39% of the US public agree there are more important things to do in life than think about climate change, compared with 24% who say the same in Britain. 35% and 49% respectively disagree with this view.

In the US, Republicans (50%) are more likely than Democrats (37%) to agree that there are more important things to do in life than think about climate change. There is a similar partisan split in Britain, where 32% of Conservative voters agree with this view, compared with 21% of Labour voters (though more on both sides disagree).

More generally, Americans are also more fatalistic: 27% say there is no point in changing their behaviour to tackle climate change because it won’t make any difference anyway, while 19% of Britons agree with this view.

But the majority of people in both Britain and the US do seem to understand the dire risks that climate change presents, with most in each nation believing that various scientific predictions about climate change at least fairly likely to occur – although only a minority in each country think they are certain or very likely to.

For example, 62% of the US public think it’s at least fairly likely that by 2050, more than 140 million people in Africa, Asia and Latin America will have to leave their homes because of conflict over food and water insecurity and climate-driven natural disaster – but a smaller proportion, 30%, think this is certain or very likely to occur.

Similarly, 63% of people in Britain say it’s at least fairly likely that a warmer climate will lead to an additional 250,000 people around the world dying of diseases including malaria, malnutrition, diarrhoea and heat exposure each year between 2030 and 2050, with 29% giving this at a higher likelihood of coming to pass.

Frans Berkhout, professor of environment, society and climate at King's College London, said:

“We know the costs of inaction on climate change will be devastating – not just environmentally, but economically too. The public in Britain and the US recognise this, with people in both nations most likely to say that the economic impact of climate will be greater than the cost of measures to reduce it. But at the same time, this doesn’t necessarily translate into a desire to act: Americans are relatively divided on whether now is the right time to be investing in renewable energy and other measures given the economy is under strain, although there is a clearer view in favour of such action in Britain.

“But there is much in common in British and US public opinion on climate change, especially in recognition of its seriousness and the need for international cooperation. The economic contribution that richer countries should make to poorer nations is another major challenge – one that was front and centre at COP27 – and it’s encouraging that majorities in both the US and Britain think it’s right that developed nations pay more to tackle climate change, even if minorities still think we’re being asked to sacrifice too much.”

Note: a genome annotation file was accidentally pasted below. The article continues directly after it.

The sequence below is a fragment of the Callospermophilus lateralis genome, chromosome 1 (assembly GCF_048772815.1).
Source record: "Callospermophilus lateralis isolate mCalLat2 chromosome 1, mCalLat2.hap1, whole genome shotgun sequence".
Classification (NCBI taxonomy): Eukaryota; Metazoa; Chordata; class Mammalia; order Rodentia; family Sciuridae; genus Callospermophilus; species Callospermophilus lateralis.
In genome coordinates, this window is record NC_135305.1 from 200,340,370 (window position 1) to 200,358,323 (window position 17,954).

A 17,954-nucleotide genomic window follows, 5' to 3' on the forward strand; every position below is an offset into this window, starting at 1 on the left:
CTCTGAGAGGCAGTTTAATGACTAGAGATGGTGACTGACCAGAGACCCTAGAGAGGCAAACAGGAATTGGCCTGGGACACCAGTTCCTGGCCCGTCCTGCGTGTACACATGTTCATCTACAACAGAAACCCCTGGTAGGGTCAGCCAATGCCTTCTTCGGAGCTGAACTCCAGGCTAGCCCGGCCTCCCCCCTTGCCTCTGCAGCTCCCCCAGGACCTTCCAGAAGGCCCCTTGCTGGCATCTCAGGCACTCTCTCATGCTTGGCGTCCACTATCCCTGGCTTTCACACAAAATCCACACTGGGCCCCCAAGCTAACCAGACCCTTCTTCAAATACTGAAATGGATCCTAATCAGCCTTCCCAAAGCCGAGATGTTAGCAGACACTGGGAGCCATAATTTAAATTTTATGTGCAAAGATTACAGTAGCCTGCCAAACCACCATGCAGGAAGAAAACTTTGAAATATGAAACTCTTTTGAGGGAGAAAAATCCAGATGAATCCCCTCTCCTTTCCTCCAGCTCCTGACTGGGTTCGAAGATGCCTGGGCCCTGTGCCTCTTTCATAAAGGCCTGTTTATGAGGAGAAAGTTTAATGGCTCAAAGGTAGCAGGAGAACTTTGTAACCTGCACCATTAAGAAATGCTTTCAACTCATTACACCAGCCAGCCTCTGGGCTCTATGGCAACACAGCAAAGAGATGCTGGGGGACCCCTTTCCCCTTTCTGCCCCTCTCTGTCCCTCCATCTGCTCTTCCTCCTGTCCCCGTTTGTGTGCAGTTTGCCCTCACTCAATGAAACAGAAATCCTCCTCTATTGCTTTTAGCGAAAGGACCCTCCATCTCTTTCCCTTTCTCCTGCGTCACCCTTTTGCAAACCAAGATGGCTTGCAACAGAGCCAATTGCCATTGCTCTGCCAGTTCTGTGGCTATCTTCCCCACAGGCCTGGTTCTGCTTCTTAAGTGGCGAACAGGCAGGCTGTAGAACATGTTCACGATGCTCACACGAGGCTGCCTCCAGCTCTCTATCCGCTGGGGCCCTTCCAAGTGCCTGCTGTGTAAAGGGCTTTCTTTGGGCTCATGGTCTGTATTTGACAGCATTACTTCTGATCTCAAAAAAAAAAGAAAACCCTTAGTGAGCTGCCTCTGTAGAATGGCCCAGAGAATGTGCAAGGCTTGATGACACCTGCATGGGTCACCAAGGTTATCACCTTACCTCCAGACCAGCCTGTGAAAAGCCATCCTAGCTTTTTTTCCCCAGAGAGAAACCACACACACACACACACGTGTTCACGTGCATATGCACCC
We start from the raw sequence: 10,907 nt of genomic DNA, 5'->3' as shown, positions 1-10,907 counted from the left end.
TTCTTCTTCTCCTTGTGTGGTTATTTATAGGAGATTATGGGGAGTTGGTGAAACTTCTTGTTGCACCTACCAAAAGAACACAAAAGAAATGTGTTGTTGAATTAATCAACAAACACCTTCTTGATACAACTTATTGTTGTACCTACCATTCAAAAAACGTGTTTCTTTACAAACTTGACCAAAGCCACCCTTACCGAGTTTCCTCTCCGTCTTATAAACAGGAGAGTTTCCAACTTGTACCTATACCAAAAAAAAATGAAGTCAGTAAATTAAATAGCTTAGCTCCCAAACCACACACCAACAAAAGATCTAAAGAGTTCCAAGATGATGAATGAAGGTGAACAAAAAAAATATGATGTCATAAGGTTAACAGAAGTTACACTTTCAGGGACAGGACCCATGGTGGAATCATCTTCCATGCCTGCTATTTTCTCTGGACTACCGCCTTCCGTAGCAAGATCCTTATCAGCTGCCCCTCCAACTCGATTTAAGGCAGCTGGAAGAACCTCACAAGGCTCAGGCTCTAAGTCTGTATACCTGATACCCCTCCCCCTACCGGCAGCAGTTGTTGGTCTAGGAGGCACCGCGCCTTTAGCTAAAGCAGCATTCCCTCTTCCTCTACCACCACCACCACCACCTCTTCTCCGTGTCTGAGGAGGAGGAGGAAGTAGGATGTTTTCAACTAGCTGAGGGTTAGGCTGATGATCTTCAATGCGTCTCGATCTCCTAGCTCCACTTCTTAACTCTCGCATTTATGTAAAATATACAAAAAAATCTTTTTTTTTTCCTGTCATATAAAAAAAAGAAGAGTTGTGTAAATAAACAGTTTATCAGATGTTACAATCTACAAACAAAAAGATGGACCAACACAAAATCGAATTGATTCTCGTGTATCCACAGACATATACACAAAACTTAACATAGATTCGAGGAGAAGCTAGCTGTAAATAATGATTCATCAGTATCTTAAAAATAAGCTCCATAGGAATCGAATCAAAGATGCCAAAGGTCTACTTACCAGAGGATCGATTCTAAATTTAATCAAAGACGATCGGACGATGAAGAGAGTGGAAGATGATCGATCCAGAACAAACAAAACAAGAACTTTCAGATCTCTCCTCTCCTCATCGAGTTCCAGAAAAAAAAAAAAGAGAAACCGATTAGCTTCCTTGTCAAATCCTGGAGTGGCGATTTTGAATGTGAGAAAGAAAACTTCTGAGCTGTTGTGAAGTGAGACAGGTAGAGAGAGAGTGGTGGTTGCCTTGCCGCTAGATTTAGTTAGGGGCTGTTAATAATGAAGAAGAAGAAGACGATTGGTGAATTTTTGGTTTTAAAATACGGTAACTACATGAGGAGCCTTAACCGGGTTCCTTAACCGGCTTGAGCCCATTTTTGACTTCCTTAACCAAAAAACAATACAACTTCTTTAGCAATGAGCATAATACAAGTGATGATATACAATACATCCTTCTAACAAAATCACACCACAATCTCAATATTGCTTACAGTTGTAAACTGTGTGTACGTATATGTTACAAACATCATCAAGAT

Rachel Brisley, head of energy and environment at Ipsos said:

“These findings identify similar positive messages from both countries around supporting green investment and the need for countries to work together to tackle climate change, but also a substantial majority in both countries that don’t consider climate change a priority. Of particular concern is the view that commitments made at COP27 will not result in action that has lasting effects, with Britons being more cynical than Americans on this point. Action is needed now but with a lack of belief in political leaders to deliver change, the public is not convinced that this action will be taken.”

Maria Balinska, executive director of the US-UK Fulbright Commission, said:

“We are heartened that overwhelming majorities on both sides of the Atlantic agree all countries need to work together to deal with the challenge of climate change. One of the US-UK Fulbright Commission’s key strategic objectives is to support our global community to tackle together the challenges we face as a planet. Fulbrighters worldwide – from scientists to entrepreneurs and theatre directors – are working to address the climate emergency. Our new Global Challenges Teaching Awards promote digital innovation in the teaching of key issues while bringing together classrooms in the UK and the US to share knowledge and perspectives.”

Survey details

These are the results of an online survey conducted by Ipsos in Britain and the US. Between 18 and 21 November 2022, Ipsos interviewed a total of 1,084 people aged 16-75 in Great Britain and 1,100 aged 18-75 in the US. Data are weighted to match the profile of the population. All polls are subject to a wide range of potential sources of error.

In this story

Prof Frans Berkhout

Assistant Principal (King’s Climate & Sustainability)